As Mad Jack says, this depends on the individual department/ university, but I think you are underestimating the help your supervisor will likely provide. If the skills or techniques are common in the field, they will help you learn them (or point you in the direction of a friendly PhD/ post doc who can).

Ultimately research is all about learning new things. You never know, the skills you learn now might seem useless, but in ten years' time may be vital to your research. I don't think you can get stuck in a rut when you have the whole world around you to learn more about.

  • I think this is a good answer, but my impression from the OP wasn't that they wanted their advisor to help them learn techniques, rather they are wondering if the university will provide them people to do parts of their research for them. – Bryan Krause Aug 16 '17 at 22:43
  • @Bryan, indeed, but I think the answer to that question is simply no, they won't (unless, as pointed out by Jon Custer, they need to operate expensive, university owned equipment). – astronat Aug 17 '17 at 6:16
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The answer to your question is very simple. If doing your research requires coding, you will have to learn how to code. Period. You can teach yourself, or take a class, or hire a tutor or whatever, but one way or another, you won't get very far trying to get your university, or anyone else, do the coding for you. As @JeffE and others were politely trying to help you understand, coding in the science and technology worlds today is such a basic skill that your comparison to operating specialized lab equipment simply isn't appropriate. A more proper comparison would be to things like typing up documents or using Microsoft Excel. Would you consider asking your university to get someone to help you with Excel because you can't be bothered to learn it? No? Didn't think so...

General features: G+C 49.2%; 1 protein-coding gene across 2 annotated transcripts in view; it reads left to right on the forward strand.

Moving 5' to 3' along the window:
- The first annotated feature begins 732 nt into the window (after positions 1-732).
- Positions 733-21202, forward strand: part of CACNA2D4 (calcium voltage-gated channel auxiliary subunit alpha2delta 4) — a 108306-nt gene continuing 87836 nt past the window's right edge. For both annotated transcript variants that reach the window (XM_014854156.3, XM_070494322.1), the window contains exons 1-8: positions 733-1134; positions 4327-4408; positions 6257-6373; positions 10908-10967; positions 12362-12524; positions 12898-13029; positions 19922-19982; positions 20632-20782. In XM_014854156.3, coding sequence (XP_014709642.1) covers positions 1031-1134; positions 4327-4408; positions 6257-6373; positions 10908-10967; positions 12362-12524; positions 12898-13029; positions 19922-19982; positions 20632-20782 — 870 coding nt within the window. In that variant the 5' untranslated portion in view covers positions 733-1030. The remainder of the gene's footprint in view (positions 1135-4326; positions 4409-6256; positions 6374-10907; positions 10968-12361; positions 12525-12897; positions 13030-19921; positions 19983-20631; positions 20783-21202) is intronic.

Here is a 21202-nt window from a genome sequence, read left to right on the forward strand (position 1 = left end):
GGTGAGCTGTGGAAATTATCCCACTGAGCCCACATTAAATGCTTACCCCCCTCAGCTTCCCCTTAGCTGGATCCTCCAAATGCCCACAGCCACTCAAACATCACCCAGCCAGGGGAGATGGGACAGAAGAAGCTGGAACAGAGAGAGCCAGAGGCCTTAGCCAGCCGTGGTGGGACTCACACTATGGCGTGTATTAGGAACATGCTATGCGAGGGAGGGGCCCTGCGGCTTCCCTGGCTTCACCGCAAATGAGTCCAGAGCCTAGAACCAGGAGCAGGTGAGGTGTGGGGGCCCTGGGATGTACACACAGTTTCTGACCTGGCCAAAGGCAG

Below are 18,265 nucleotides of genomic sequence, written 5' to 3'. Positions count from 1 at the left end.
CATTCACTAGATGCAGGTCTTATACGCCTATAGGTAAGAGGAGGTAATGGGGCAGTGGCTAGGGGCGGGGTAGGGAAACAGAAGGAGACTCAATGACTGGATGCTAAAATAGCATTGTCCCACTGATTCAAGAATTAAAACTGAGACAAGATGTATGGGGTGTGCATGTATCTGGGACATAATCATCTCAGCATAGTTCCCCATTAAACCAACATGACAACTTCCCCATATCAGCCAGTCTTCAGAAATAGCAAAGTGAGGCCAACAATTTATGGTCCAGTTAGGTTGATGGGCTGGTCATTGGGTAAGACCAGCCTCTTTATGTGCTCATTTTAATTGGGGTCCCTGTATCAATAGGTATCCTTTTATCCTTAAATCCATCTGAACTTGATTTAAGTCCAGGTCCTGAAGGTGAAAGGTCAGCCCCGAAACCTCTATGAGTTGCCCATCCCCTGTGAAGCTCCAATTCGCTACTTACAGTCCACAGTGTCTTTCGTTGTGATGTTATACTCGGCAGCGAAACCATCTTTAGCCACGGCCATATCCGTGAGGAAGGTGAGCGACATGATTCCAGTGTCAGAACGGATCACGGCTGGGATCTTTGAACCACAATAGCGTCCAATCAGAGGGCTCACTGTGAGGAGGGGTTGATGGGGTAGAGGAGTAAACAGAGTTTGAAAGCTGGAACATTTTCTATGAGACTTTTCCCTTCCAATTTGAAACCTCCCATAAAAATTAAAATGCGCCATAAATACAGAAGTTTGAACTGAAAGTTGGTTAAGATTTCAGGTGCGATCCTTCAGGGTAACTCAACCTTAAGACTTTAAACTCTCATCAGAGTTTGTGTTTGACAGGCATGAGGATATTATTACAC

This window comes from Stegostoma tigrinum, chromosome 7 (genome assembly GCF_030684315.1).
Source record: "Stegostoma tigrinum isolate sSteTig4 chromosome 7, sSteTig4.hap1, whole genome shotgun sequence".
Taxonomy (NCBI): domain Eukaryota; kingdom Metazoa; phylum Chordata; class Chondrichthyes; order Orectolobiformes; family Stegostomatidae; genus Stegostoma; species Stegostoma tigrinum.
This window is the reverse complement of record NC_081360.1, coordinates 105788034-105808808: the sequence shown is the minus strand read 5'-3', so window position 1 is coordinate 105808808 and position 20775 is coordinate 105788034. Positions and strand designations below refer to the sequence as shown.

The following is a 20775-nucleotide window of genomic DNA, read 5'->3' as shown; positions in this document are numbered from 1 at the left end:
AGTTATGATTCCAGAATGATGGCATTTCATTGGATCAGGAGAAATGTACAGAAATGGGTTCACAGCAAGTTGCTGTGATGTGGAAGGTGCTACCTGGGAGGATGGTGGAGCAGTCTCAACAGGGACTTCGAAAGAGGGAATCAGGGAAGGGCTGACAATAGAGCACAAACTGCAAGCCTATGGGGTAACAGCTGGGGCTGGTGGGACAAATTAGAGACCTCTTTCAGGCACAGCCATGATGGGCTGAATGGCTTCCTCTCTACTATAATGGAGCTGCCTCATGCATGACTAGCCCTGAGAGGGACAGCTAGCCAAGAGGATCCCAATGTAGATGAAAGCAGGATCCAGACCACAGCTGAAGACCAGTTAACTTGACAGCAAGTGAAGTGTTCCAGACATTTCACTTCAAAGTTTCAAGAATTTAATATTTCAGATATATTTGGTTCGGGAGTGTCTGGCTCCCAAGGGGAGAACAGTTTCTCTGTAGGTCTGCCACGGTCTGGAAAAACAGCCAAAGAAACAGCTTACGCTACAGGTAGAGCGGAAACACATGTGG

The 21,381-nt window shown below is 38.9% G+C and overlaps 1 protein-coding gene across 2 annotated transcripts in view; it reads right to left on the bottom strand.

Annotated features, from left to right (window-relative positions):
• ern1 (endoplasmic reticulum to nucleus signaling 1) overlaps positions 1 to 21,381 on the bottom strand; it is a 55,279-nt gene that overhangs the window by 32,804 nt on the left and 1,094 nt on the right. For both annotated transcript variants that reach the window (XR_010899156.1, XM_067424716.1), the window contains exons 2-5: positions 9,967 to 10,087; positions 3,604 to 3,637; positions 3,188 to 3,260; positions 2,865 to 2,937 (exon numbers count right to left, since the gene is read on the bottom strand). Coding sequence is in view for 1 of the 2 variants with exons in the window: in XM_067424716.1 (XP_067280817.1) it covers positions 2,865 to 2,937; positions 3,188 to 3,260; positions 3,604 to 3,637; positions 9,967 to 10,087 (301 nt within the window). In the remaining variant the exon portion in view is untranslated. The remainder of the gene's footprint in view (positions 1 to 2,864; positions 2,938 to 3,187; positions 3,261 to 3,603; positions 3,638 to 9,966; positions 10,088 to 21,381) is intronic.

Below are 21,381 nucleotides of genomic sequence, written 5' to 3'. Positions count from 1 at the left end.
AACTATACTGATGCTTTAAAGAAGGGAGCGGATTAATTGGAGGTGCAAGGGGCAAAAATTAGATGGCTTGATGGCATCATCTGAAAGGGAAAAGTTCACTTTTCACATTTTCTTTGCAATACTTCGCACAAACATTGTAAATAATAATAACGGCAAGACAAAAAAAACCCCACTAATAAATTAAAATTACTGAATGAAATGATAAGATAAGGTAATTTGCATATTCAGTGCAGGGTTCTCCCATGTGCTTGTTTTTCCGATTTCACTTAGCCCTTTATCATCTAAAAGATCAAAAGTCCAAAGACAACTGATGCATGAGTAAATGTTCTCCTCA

As for other skills which your question might be applied to, I think the answer would be it depends, but it seems pretty clear you are mainly interested in coding.

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    I downvoted this answer for the reasons outlined in my comments below the question. I'm sure that you wouldn't have objected if instead of coding the OP asked about being able to use a lathe, and you'd have said go to a workshop. – Massimo Ortolano Aug 16 '17 at 20:17
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    Depending on how much coding(or whatever is needed) is involved and how difficult the problems are it's also quite common and very reasonable to get people involved which are experts on whatever you need. We got several collaboration partners who do things we could technically do ourselves but they got much better equipment and knowledge so it would be stupid to not do it this way. – DSVA Aug 16 '17 at 21:52
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    @Massimo you are correct, I don't see coding and using a lathe as analogous in this respect. Your hypothetical scenario where OP has chosen to work in a field where he/she will only need coding skills for one project in their entire career is simply not realistic. If they are on a STEM career path and their research project involves some coding, my premise is that it is essentially certain that future projects they will be involved in (either in academia or in industry) will also require at least basic familiarity and proficiency with coding. As others have said, it is not a one-off skill. – Dan Romik Aug 17 '17 at 4:22